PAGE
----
“Tiananmen Square was definitely the highlight of the trip for me,” said senior Delaney Skordal. “I got chills from walking around the monument and looking at Mao’s giant picture.”
MIHS students were also shocked by the rock star treatment they received just for being a large group of American high schoolers.
“The first time a Chinese person asked me for a picture, I thought it must be a joke!” said junior Leeran Raphaely. “But the excitement on her face told me otherwise. Being in China made me feel welcome, different. The people made me feel like someone special.”
In what became the cultural highlight of the trip, MIHS students learned first-hand the differences between Chinese and American high schoolers when visiting Keifeng High School. Islanders spent the afternoon playing ping pong with members of the school’s competitive team.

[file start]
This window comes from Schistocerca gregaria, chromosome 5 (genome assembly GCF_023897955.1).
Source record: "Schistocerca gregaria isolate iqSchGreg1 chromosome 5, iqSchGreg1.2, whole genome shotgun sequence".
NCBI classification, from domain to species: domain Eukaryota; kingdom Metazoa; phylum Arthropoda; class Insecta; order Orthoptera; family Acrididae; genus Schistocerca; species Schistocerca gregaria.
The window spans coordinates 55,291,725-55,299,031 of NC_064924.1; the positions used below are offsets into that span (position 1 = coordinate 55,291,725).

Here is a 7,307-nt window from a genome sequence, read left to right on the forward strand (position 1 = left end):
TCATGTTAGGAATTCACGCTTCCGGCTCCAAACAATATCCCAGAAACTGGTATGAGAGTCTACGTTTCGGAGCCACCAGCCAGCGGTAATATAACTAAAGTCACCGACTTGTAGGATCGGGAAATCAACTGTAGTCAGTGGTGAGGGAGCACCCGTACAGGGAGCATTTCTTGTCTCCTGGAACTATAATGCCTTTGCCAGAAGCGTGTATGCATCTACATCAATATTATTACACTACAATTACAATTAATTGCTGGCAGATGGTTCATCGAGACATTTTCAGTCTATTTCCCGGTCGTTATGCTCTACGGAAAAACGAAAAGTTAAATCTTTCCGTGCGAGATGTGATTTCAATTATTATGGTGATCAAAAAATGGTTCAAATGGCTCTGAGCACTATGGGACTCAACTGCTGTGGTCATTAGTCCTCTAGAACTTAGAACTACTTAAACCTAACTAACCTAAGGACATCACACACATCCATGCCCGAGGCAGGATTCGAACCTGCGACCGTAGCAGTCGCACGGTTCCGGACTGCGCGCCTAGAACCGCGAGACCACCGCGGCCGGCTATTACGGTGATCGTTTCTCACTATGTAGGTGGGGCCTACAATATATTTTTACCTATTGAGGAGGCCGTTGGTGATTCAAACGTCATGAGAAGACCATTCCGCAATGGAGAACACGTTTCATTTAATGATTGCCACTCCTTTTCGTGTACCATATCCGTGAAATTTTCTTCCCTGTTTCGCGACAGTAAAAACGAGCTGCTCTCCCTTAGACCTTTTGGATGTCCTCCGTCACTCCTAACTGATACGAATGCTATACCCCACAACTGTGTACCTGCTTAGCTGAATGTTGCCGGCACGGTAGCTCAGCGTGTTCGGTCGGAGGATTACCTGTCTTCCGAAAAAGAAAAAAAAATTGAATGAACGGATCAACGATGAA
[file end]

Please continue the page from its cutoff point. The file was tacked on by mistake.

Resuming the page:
After pitting “our best” against “their best” and losing both times, the group of MI students spent the rest of the afternoon in classrooms getting to know the Keifeng students.
“We answered so many questions about American culture and discovered some really unique aspects of their daily routines,” said junior Kara Lungmus. I
In the academically competitive atmosphere of Keifeng High School, the boarding students wake up at 5:30 a.m. to run, eat breakfast at 6 a.m., and spend the rest of the day in 11 class periods until after dinner.